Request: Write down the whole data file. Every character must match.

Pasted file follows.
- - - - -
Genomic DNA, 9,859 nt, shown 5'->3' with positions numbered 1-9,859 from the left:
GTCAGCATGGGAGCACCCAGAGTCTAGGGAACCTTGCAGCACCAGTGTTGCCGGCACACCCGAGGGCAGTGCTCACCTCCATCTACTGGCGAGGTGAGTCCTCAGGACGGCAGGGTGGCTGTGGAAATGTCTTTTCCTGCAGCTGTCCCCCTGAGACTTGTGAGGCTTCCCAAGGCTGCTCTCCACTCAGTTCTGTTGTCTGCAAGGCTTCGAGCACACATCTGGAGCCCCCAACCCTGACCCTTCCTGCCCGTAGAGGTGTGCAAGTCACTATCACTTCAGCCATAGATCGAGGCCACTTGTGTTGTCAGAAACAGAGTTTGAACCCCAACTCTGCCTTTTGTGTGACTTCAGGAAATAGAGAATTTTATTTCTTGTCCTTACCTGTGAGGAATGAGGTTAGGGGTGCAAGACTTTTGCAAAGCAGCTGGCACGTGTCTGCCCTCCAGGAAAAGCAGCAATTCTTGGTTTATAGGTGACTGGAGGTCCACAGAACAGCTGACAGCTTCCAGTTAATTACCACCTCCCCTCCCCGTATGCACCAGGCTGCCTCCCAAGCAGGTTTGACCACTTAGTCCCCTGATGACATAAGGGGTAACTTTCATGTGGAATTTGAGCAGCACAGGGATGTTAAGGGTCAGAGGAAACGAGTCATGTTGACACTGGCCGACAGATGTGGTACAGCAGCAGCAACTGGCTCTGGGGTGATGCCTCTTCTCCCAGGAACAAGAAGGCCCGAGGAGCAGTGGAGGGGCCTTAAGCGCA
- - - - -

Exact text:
Genomic DNA, 9,859 nt, shown 5'->3' with positions numbered 1-9,859 from the left:
GTCAGCATGGGAGCACCCAGAGTCTAGGGAACCTTGCAGCACCAGTGTTGCCGGCACACCCGAGGGCAGTGCTCACCTCCATCTACTGGCGAGGTGAGTCCTCAGGACGGCAGGGTGGCTGTGGAAATGTCTTTTCCTGCAGCTGTCCCCCTGAGACTTGTGAGGCTTCCCAAGGCTGCTCTCCACTCAGTTCTGTTGTCTGCAAGGCTTCGAGCACACATCTGGAGCCCCCAACCCTGACCCTTCCTGCCCGTAGAGGTGTGCAAGTCACTATCACTTCAGCCATAGATCGAGGCCACTTGTGTTGTCAGAAACAGAGTTTGAACCCCAACTCTGCCTTTTGTGTGACTTCAGGAAATAGAGAATTTTATTTCTTGTCCTTACCTGTGAGGAATGAGGTTAGGGGTGCAAGACTTTTGCAAAGCAGCTGGCACGTGTCTGCCCTCCAGGAAAAGCAGCAATTCTTGGTTTATAGGTGACTGGAGGTCCACAGAACAGCTGACAGCTTCCAGTTAATTACCACCTCCCCTCCCCGTATGCACCAGGCTGCCTCCCAAGCAGGTTTGACCACTTAGTCCCCTGATGACATAAGGGGTAACTTTCATGTGGAATTTGAGCAGCACAGGGATGTTAAGGGTCAGAGGAAACGAGTCATGTTGACACTGGCCGACAGATGTGGTACAGCAGCAGCAACTGGCTCTGGGGTGATGCCTCTTCTCCCAGGAACAAGAAGGCCCGAGGAGCAGTGGAGGGGCCTTAAGCGCA